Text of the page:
- Mountbatten, Lord Louis, Earl of Burma
- Ship histories and stories
- None noted.
- RAN Ships
- None noted.
- March 1978 edition of the Naval Historical Review (all rights reserved)
The dive-bombers came again, and again a hail of machine-gun bullets swept by, this time killing some of the men around the raft. As men died or were killed, I had them gently taken out of the raft and men recently wounded put in to take their place. It was a gruesome and unpleasant business, and yet the sea was calm, and the sun was shining, and it reminded me of so many bathes I had had in the Mediterranean in the days before the war.
My eyes were stinging and my mouth had a bitter acrid taste and looking round I saw everybody’s face smothered in heavy oil fuel looking like Negro minstrels. This added greatly to our discomfort and to the unpleasantness.
I thought it would be a good thing to start singing to keep up people’s courage and so I started that popular song ‘Roll Out the Barrel’ and the others soon joined in, which seemed to help.
And then the miracle happened. The Kipling appeared from below the horizon at full speed coming to our rescue. She had seen the Ju 87s diving on us and didn’t think we would be able to survive. It was a gallant act of the captain, for he was obviously going to draw the attacks on himself now.
The Kelly was just afloat. One could see the bottom under the bows afloat. Suddenly she started to go as the Kipling approached and I called for ‘Three cheers for the old ship’. It was for me the saddest moment of a sad day.
As Kipling approached she unfortunately grazed the sharp bow of the Kelly under water and she was holed. Luckily the hole was in the reserve feed tank, which meant that no water actually got into the ship.
Kipling lowered scrambling nets over her side. I told everybody to swim to the scrambling nets as soon as they could. I towed a very badly wounded man who was bleeding freely, but by the time I got him as far as the Kipling he was obviously very dead and so I let go.
As soon as I got on board I went up to the bridge. I was still in command of my flotilla and the Kipling was under my orders, but naturally I did not interfere with the captain, Aubrey St. Clair Ford, who was a brave, brilliant and very competent man. I thanked him for coming to our rescue and asked him to go over and pick up the survivors of the Kashmir.
I had personally supervised a course of all the engineer officers of my flotilla at the Experimental Oil Fuel Establishment at Haslar, to ensure that they should be able to increase speed at a far greater rate than had been customary. The Kipling was no exception. Her 40,000 horsepower were applied with such speed that the ship leaped forward and the bows of the motor-boat were driven under. My cry to cut the after falls had been heard by my own first lieutenant. Lord Hugh Beresford, and the first lieutenant of the Kipling, John Bushe.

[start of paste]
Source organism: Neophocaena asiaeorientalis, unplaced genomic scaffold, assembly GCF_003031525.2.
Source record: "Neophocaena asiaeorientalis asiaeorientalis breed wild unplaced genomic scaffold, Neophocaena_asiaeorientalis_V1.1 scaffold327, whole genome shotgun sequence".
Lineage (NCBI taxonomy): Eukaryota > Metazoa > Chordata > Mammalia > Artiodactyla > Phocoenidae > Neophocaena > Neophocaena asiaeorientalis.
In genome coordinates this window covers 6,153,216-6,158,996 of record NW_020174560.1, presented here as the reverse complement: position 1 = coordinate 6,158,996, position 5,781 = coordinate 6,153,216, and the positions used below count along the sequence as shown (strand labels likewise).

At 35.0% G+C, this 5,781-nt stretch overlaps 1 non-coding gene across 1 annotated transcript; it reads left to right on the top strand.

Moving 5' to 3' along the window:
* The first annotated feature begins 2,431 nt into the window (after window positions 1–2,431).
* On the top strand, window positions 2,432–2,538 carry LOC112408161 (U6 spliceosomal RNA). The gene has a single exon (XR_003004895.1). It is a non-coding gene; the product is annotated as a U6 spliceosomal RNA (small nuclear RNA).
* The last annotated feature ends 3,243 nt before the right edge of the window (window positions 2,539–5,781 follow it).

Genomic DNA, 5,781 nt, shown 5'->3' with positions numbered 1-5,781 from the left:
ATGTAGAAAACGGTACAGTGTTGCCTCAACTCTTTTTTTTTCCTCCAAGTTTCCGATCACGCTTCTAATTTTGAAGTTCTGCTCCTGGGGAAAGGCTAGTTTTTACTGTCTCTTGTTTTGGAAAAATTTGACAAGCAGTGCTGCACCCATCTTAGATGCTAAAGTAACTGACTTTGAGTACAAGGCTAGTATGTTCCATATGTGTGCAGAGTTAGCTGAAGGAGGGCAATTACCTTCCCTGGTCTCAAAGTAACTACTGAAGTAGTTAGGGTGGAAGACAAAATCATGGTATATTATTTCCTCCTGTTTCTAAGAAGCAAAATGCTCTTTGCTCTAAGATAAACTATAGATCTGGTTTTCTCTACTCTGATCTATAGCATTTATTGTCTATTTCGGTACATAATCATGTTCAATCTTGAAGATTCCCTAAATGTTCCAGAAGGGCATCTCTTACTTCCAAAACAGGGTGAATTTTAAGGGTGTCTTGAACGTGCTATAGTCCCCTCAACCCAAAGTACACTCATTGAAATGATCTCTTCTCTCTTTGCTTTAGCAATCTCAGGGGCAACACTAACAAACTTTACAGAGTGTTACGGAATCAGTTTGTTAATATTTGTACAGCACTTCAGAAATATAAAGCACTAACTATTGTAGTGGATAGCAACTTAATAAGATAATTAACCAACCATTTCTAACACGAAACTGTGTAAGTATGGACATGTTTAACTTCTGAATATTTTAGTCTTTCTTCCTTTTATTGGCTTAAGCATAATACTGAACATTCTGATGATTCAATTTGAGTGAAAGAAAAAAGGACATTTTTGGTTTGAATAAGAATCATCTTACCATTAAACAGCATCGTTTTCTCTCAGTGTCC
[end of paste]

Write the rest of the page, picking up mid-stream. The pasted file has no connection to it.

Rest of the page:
Together they leaped to the after falls at the moment when the ship had gathered such speed, and the heavy motor-boat had sunk so deep in the water that the after davit was pulled right over and seemed to crush them as the falls tore away and the boat sank in the sea together with the two first lieutenants. Hugh was one of my oldest friends: he had been a midshipman with me in 1927 in the Queen Elizabeth. He was a great-nephew of Papa’s great friend, Lord Charles Beresford. I think this incident hurt me more than any that day.
The captain remarked, ‘This is going to take a very long time now. I only hope they don’t get us before we pick up all the Kashmir’s.’ I replied that this was my responsibility and told him to go ahead. With great skill and great courage he gradually nosed his way from one raft to another in between the persistent attacks of the Ju.88s. But it was a long and painful business and after two hours some of my own staff officers who had been saved came to me to ask whether I would not consider allowing the Kipling to leave the rest of the Kashmirs and proceed to Alexandria. They pointed out, with complete justification, that the Kipling now had on board all Kelly survivors, more than half of the Kashmir’s survivors and it was becoming more and more difficult to pick up the remainder and avoid being hit by the bombers. I decided that we should stay.
This was a much more difficult job, for she went down far more slowly than the Kelly. Hardly had we got opposite the first Carley raft and stopped engines than some Ju.88s appeared. Though not of the terrifying vertical dive-bomber type, they dived in a shallow dive and the captain had to go ahead with the wheel hard over to avoid being hit. Every time he came back to a raft the same thing happened. Finally I told him to lower his fast motor-boat which could then go round collecting the survivors from each raft, and would be able to come alongside the Kipling in whatever position we were without having to try to manoeuvre the whole ship alongside a Carley raft. Aubrey thought this a good idea and gave the necessary orders.
After three hours there was only one more raft-load to be picked up and this proved particularly difficult because the attacks were getting worse. After consulting the captain, my staff came back and urged that the right decision was to let the Kipling go before she was sunk with the loss of an additional five or six hundred lives. I decided we should stay to pick up all we could. I felt it would be better for us all to be sunk together than to leave any of our flotilla mates struggling helplessly in the water without any prospect of being saved.
At last we were able to turn for Alexandria. The damage to the Kipling prevented her from doing more than about half-speed, so we limped home at 16 or 17 knots, the mess decks and upper decks everywhere being crowded with survivors, many of them wounded and in poor shape.